I have to smile at this article since I currently have two hens that are determined to be broody!
Fortunately for us Northern chicken keepers, broodiness is pretty much confined to the summer months.
Broody hens can mean trouble for your flock and egg supply! To make matters worse, broodiness can often spread throughout your flock, so you need to ‘break’ broody hens as quickly as possible.
So let’s get straight to giving you some tips and tricks which can deter a hen from being broody.
What is a Broody Chicken?
A ‘broody’ hen is a hen that wants to hatch its own eggs.
This can be caused simply by your hen getting older and maturing, or simply by the days getting longer- the increasing length of the day encourages the body to release prolactin (hormone) from the pituitary gland of the hen.
The combination of the prolactin and sunlight make her broody and she will sit on the recent eggs she has laid. She will also likely steal other hens’ eggs to make a ‘clutch’ of eggs.
Some breeds are more prone to broodiness than others, notably: Cochins, Silkies and Orpingtons.
How Do I Know If My Hen Is Broody?
Usually a broody hen will start by making a nest in a quiet, dark spot and will spend all of her time there. She will start carrying bits of straw and feathers to line the nest and she will even pluck her own feathers from her breast to keep her eggs warm.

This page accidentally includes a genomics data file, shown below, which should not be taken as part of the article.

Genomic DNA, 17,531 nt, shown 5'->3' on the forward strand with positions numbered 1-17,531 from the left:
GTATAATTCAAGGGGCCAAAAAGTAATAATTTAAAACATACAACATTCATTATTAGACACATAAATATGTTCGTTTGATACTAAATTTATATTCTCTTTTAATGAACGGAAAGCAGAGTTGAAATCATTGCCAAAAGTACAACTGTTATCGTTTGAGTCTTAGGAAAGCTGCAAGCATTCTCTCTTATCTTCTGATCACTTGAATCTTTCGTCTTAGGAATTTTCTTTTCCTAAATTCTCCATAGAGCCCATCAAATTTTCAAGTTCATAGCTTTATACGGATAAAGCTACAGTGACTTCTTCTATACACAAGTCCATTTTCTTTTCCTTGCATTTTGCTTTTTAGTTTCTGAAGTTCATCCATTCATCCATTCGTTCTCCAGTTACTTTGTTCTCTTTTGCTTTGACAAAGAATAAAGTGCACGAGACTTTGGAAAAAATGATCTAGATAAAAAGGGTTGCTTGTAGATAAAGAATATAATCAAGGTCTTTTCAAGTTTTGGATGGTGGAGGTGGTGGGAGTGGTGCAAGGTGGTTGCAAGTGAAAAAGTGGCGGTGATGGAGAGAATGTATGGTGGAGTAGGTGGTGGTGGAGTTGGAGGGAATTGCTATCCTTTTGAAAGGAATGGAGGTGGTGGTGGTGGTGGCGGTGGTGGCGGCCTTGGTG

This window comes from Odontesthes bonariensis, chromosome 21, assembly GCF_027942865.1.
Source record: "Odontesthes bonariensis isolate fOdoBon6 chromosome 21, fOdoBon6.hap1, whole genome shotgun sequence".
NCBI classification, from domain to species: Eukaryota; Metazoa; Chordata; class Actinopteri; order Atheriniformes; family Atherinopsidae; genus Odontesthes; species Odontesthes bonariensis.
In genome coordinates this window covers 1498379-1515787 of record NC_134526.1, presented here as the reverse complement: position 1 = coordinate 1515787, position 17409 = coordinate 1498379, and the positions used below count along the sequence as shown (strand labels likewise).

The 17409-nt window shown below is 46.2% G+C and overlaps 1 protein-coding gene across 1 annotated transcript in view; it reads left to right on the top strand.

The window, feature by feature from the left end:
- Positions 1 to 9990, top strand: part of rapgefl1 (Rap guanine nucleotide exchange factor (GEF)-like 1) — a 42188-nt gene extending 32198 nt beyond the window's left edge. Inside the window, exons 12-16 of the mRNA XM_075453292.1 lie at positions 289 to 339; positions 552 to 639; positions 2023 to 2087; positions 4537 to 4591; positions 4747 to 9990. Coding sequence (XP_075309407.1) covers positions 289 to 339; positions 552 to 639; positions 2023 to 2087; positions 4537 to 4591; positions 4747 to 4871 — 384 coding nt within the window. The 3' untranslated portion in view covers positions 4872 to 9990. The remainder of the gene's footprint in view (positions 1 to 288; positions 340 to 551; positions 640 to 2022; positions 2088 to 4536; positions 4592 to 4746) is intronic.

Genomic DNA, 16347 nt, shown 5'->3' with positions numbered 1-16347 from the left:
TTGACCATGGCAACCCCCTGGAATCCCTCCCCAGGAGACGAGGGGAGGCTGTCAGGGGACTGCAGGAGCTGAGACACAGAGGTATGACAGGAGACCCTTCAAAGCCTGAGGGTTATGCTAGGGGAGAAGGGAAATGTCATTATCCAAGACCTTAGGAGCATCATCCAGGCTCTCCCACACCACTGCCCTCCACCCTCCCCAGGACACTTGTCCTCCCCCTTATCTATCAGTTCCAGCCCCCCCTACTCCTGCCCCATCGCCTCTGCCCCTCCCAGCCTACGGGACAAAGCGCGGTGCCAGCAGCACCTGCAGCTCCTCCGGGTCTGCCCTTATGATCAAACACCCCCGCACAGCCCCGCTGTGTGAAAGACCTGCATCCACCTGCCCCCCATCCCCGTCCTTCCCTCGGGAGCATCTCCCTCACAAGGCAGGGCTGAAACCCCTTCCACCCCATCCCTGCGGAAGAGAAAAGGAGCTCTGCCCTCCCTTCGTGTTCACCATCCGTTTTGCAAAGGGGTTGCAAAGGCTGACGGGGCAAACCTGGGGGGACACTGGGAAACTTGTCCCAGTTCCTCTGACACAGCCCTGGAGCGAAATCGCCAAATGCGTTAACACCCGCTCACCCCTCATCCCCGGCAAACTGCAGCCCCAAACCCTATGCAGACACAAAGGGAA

They will develop ‘attitude’, growling and grumbling at you even if you just look at her! She may even give you a nasty peck if you try to move her.
She will fluff up her feathers to make herself look bigger and more threatening, her tail feathers will fan out like a turkey display- she does looks quite fierce like this.
They leave the nest perhaps a couple of times a day to eat, drink and poop. She takes little in the way of nourishment, so is likely to lose weight. Her normal poop will become large, infrequent and very foul smelling. Her feathers will lose some of the usual sheen.
You will also notice that when she gets out of the nest to eat or drink, she will be insistently clucking, as if to let everyone know to keep out of her way!
Why ‘break’ a Broody Chicken?
If her eggs are unfertilized, or she is sitting on ‘invisible’ eggs, she needs to be broken. She will sit until something hatches- which clearly isn’t going to happen!